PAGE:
Thursday, May 19, 2005


I've always enjoyed writing music out by hand, and both musicians and non-musicians have often complimented my calligraphy. Finding and using the right inkpen is a real pleasure. Negotiating the proportions between blank page and musical notations is, in itself, a real, if minor, aesthetic joy. However, I have gradually shifted to doing most of my notation by computer. This was first with a homemade program using Forth and Postscript, then with Masterscore on an Atari, moving to Finale in the late 90's. Now, I use Finale and bits and pieces from other programs, and can do pretty much all I need to do. Interestingly, perhaps, the more I can do with the computer, the less fastidious I have become about notation (at least in comparison with some of the engravers on the Finale List). With the computer, I find that I am more satisfied with an adequate representation of the score for potential players than with the artwork that a handmade score might represent.

As ubiquitous as notation programs may now be, the ability to make a score by hand still carries a certain caché. Many of the so-called "new complexity" composers still insist on handmades. When I applied for membership in GEMA, the performance rights organization, one of the requirements for acceptance as a "professional" in the "E-Musik" (E for Ernst = Serious) division was the submission of a page of handmade notation. Although I was already well-invested in computer notation, getting approval of my manuscript from the authorities at GEMA gave me the feeling that I had gone through an old ritual exam conducted by the masters of my guild: I was now a certified journeyman composer.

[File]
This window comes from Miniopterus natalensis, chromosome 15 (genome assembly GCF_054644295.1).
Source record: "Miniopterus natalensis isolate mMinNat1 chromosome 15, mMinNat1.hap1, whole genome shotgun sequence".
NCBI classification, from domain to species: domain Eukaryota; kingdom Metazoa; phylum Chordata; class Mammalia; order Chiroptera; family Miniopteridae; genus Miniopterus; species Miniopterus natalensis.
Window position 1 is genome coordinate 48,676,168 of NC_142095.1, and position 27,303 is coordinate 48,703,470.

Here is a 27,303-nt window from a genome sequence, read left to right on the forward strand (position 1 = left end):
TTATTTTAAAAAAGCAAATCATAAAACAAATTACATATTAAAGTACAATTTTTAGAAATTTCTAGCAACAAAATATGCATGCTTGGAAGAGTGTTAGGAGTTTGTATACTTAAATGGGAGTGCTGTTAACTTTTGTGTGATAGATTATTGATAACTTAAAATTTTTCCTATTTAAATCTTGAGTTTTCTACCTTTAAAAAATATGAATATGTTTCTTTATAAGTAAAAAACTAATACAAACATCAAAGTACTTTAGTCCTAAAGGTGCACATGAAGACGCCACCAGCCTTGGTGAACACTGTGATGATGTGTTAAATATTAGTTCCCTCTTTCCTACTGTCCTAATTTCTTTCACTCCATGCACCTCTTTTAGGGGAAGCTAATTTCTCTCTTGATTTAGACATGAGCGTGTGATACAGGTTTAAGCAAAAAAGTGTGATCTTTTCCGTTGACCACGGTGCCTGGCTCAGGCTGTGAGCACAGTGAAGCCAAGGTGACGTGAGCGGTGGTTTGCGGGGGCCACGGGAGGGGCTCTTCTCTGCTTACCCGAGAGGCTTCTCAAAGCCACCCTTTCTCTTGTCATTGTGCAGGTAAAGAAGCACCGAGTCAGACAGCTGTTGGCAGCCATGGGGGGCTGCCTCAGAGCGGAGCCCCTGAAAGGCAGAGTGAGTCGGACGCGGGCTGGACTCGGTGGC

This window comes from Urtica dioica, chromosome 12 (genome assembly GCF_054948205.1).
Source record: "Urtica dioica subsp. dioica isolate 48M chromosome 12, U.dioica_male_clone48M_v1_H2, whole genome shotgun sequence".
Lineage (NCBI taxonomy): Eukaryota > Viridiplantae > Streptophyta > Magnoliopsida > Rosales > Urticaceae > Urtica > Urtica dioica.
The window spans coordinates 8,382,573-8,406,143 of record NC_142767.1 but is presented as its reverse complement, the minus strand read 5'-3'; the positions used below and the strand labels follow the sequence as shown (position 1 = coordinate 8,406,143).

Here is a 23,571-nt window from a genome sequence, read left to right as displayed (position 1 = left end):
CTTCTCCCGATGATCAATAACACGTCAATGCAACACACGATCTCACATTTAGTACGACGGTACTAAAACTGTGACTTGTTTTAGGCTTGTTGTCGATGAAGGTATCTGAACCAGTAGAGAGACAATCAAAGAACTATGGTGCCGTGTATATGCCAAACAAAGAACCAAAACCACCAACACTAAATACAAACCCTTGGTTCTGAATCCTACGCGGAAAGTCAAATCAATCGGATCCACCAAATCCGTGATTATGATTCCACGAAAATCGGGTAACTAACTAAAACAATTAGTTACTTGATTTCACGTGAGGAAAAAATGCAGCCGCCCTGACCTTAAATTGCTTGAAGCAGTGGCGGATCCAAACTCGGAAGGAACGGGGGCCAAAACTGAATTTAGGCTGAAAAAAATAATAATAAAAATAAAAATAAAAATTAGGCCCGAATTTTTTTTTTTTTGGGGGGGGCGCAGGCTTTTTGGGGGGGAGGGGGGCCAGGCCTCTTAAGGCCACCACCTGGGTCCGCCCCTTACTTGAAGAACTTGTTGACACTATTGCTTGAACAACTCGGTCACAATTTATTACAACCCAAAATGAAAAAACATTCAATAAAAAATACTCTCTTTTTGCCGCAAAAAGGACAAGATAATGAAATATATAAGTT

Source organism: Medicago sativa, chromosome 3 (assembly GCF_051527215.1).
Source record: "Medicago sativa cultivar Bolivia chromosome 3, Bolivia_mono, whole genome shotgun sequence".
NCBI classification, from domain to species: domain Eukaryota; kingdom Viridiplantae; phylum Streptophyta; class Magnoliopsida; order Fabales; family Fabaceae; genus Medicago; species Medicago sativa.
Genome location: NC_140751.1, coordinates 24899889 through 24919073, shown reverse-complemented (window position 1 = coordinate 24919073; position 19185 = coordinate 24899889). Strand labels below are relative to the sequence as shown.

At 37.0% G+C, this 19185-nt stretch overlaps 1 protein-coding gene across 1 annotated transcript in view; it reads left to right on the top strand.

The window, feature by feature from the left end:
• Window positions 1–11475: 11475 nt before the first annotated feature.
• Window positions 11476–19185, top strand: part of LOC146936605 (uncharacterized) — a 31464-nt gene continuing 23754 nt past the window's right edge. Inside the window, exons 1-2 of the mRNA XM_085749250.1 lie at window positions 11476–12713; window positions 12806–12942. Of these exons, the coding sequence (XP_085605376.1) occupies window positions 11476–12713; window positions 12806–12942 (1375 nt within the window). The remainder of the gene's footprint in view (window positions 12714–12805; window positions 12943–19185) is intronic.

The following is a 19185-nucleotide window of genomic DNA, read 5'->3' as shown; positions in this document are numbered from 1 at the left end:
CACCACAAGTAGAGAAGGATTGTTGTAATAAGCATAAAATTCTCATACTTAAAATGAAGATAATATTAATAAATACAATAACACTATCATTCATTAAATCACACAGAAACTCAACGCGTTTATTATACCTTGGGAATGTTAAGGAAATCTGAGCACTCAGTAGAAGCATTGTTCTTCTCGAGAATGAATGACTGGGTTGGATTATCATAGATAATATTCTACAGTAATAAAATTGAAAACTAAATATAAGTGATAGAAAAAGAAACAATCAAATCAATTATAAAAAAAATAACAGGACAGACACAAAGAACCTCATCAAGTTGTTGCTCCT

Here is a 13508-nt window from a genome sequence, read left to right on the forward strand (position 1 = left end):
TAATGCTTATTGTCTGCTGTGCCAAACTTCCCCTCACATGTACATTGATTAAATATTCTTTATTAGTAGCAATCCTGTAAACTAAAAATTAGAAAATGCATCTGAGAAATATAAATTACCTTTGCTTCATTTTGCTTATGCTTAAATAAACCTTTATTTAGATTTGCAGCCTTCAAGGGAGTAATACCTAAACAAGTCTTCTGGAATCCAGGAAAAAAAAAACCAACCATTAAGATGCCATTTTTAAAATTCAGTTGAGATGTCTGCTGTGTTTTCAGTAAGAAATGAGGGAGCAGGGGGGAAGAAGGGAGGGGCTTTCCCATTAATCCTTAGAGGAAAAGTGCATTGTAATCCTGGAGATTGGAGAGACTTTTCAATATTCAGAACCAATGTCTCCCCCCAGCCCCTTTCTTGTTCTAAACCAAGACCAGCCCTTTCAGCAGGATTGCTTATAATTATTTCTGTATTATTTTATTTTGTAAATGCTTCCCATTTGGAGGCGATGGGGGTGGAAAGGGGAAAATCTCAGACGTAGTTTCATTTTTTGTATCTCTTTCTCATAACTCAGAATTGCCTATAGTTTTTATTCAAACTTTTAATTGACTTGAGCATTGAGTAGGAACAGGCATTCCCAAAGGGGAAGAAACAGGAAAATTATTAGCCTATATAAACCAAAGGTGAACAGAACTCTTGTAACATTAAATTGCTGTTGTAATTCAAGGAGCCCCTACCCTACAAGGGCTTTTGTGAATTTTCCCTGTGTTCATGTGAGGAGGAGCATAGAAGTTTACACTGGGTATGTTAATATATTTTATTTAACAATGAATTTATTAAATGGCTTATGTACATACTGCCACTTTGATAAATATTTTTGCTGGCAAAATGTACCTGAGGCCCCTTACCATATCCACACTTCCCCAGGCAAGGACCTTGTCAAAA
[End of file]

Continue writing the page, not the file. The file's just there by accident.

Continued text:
This afternoon, my 11-year-old son came home from school with a problem set from his music class at school. To help him out, I needed a page of staves on the quick and re-encountered my old staff-drawing-pen (actually five ball-point fillers joined together in a comfortable holder. I also have the Stravinsky version, with five sharp-edged wheels turning through a trough with an ink pad. I find the ball-point instrument to be cleaner, more reliable, and a better fit for the hand). We rapidly went through the exercises and afterwards, a glance at the page of scales sent me into a bit of near-Proustian reverie for scores past.

1 comment:

Anonymous said...

I always use bilinear music notation for composition, it's just so quick and easy to jot down. I convert it to traditional notation when it's finished. I just wish there was software to convert it automatically.

Jim Allan